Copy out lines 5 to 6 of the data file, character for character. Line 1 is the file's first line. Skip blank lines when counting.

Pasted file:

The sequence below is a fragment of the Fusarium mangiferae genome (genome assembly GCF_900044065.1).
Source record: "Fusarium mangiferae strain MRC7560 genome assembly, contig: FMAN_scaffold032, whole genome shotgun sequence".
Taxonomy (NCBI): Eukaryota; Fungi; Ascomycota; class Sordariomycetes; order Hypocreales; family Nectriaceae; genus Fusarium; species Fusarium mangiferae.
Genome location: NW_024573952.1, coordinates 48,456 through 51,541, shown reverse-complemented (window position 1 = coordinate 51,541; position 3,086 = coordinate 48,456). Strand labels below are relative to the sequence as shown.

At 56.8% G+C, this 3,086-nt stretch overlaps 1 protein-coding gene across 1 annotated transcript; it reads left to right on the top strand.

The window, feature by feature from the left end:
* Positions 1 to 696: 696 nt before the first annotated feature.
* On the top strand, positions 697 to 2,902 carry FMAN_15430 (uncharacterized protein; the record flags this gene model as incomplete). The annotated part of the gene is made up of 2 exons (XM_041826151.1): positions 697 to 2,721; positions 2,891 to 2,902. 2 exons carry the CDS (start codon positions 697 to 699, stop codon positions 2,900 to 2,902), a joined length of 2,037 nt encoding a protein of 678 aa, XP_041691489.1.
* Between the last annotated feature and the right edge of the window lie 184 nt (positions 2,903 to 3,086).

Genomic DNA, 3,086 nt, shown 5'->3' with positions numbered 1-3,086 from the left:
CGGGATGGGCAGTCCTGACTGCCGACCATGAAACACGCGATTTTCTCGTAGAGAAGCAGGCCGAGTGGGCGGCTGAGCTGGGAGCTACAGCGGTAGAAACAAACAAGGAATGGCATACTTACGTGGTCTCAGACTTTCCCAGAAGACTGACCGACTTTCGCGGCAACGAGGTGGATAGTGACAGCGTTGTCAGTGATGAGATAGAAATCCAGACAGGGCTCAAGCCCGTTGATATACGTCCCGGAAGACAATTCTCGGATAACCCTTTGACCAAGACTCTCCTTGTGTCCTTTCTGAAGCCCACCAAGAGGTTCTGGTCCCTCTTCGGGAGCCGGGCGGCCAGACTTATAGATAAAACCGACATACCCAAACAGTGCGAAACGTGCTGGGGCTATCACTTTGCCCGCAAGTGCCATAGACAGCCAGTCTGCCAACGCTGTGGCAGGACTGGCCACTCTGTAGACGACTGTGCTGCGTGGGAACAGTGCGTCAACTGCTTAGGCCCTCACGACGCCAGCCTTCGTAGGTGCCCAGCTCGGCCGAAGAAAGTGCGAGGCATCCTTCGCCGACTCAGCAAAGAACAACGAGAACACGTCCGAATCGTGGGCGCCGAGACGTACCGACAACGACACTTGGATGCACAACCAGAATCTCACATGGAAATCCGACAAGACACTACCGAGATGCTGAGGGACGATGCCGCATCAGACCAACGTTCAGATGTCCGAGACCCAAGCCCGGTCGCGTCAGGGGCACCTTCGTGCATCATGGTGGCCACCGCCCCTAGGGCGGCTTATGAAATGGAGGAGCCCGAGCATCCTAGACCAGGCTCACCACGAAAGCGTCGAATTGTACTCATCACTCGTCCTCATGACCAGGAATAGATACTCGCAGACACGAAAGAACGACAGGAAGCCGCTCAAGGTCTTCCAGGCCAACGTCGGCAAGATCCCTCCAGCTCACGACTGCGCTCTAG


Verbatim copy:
At 56.8% G+C, this 3,086-nt stretch overlaps 1 protein-coding gene across 1 annotated transcript; it reads left to right on the top strand.

The window, feature by feature from the left end: